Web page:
It remains a miracle that this series ended up continuing -- and in fact, is still going today. Credit is due entirely to the superlative Star Trek II: The Wrath of Khan, which I have now confirmed can be considered the most influential sequel in the history of the movies. What other sequel took an otherwise moribund franchise and more or less directly spurred into existence ten additional movies?

As with my recent discussion of finally re-watching Superman for the first time in decades, in which I promised to catch up with Star Trek next, there were a lot of things I forgot about the first Star Trek movie. One of them was not how boring it was. If I told you that this was the most boring movie ever made, it would only be a slight exaggeration.

How boring? How about the fact that there isn't a single phaser in this movie, set for stun or otherwise? How about the fact that not a single person throws a single punch or kick? How about the fact that dozens of minutes are spent on just flying the Enterprise toward a giant electrical phenomenon in space?

It's clear that how to pace a modern science fiction movie eluded director Robert Wise and his crew, but that might not be such a surprise, even with Star Wars there to provide a perfect template. After all, this is the same Robert Wise who directed my dad's favorite movie, The Day the Earth Stood Still, 28 years earlier in 1951. He wasn't exactly some young turk trying to prove himself, though I should also say he wasn't over the hill either -- he was only 64. But he may not have been exactly the right guy for the job, considering that this movie isn't even half as exciting as The Day the Earth Stood Still -- a movie that actually celebrates inertia in its very title.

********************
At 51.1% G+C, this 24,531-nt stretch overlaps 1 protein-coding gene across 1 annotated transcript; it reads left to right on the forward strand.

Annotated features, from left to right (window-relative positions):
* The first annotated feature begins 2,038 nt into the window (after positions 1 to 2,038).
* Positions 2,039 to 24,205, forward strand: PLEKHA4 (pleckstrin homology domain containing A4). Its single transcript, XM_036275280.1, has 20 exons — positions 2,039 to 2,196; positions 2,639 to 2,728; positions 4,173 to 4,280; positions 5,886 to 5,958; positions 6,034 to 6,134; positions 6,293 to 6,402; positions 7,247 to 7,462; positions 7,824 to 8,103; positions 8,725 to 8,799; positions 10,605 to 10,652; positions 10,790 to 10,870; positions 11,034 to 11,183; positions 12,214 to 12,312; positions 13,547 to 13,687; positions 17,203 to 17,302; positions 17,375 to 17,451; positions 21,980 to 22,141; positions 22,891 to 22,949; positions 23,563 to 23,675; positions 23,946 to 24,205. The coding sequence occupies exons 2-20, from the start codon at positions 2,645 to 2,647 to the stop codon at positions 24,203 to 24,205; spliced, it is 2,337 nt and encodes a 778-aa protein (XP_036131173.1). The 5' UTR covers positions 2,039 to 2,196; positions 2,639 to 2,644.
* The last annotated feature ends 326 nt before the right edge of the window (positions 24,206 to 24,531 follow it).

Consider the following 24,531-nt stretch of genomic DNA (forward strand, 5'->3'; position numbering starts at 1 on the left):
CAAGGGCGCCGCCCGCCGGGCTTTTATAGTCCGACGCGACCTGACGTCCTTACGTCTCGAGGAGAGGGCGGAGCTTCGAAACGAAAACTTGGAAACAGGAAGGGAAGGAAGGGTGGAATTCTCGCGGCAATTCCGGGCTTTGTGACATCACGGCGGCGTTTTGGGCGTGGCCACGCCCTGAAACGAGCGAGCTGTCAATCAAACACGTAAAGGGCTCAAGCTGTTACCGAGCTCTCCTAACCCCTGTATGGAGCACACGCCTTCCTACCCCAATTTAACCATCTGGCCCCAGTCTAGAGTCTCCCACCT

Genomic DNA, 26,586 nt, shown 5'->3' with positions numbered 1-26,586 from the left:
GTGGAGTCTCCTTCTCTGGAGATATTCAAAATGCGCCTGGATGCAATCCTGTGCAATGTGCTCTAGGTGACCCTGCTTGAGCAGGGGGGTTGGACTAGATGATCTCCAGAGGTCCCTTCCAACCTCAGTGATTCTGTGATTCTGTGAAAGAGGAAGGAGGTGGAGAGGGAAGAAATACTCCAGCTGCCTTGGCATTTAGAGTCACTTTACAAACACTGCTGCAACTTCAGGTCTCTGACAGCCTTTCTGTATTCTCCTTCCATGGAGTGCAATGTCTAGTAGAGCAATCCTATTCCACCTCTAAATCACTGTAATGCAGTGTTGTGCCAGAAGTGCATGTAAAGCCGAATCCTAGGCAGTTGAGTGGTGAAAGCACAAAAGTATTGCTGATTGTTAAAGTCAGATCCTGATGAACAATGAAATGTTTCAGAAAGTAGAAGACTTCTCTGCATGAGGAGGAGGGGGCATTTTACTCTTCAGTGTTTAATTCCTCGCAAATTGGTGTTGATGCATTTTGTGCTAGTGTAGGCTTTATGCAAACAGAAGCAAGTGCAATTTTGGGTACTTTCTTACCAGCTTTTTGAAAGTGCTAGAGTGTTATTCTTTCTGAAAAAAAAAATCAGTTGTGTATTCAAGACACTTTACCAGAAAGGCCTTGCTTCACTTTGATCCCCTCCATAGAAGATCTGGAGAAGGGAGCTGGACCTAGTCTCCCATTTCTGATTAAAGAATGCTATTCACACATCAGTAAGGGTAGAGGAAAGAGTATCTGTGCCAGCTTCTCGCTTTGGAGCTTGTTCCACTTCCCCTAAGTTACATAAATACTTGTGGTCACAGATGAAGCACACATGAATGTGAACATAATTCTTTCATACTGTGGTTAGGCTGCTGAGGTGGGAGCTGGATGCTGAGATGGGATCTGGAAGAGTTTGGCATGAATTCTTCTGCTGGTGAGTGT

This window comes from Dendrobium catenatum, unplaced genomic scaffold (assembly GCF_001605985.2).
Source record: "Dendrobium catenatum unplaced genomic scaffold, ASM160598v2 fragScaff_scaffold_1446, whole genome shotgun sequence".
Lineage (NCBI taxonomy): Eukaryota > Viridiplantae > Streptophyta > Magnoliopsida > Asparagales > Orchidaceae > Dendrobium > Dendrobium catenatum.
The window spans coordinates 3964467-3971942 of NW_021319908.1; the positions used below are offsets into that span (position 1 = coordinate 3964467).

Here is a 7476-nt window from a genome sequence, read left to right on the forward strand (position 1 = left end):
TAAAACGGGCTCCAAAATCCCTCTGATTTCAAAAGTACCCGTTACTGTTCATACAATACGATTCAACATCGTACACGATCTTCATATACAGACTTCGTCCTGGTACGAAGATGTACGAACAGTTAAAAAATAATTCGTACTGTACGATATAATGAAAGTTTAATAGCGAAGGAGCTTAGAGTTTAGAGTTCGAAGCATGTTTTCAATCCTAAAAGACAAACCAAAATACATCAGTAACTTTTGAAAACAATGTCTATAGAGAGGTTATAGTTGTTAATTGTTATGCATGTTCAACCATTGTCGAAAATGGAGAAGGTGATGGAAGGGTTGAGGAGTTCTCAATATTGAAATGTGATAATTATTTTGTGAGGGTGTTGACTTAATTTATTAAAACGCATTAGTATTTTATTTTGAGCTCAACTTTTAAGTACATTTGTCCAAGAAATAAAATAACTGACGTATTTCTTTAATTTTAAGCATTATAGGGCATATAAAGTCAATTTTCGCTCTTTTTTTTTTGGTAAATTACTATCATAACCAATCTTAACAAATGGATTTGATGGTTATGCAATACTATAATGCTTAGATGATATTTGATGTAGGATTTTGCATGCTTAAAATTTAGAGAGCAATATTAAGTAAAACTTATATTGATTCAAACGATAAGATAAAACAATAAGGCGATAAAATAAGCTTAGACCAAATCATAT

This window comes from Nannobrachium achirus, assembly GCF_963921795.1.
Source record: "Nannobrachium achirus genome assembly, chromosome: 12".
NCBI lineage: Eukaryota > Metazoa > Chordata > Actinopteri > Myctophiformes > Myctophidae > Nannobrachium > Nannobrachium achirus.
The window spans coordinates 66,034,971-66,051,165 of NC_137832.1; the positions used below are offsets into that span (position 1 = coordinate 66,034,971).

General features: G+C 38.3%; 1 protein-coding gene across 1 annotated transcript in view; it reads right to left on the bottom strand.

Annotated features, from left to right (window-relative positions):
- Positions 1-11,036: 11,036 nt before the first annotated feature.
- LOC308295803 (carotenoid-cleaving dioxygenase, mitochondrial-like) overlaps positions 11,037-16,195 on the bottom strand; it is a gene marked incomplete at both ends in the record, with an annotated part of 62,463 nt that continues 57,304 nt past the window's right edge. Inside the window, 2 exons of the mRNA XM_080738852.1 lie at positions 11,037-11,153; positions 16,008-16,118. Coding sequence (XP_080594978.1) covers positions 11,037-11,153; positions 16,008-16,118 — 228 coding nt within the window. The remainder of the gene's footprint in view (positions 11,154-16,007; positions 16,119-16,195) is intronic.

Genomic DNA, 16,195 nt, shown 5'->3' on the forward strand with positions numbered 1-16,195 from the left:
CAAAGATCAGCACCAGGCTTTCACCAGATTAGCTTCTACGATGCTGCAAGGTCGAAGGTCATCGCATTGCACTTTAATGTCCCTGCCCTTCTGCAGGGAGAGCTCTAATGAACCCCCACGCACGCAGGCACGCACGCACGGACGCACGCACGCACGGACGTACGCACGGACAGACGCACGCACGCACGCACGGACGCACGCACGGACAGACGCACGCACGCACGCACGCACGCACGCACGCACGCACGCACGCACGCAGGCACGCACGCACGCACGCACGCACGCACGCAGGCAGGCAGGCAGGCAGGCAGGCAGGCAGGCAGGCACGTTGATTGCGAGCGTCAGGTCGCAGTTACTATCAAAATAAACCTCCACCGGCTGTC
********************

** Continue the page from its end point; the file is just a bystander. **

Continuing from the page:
In fact, the movie is so boring that it was an exceptionally poor decision of mine to try to tackle it after 9 p.m. on a Sunday night, when I'd imbibed three to four glasses of alcohol over a leisurely Sunday lunch. I recovered from that in order to do all my bedtime duties and even cook dinner, but I couldn't recover from that and Star Trek: The Motion Picture.

I could think of plenty of other ways to tell you how boring it is, but I'd only be repeating myself.

However, I do want to tell you some other things that I learned/remembered about the movie: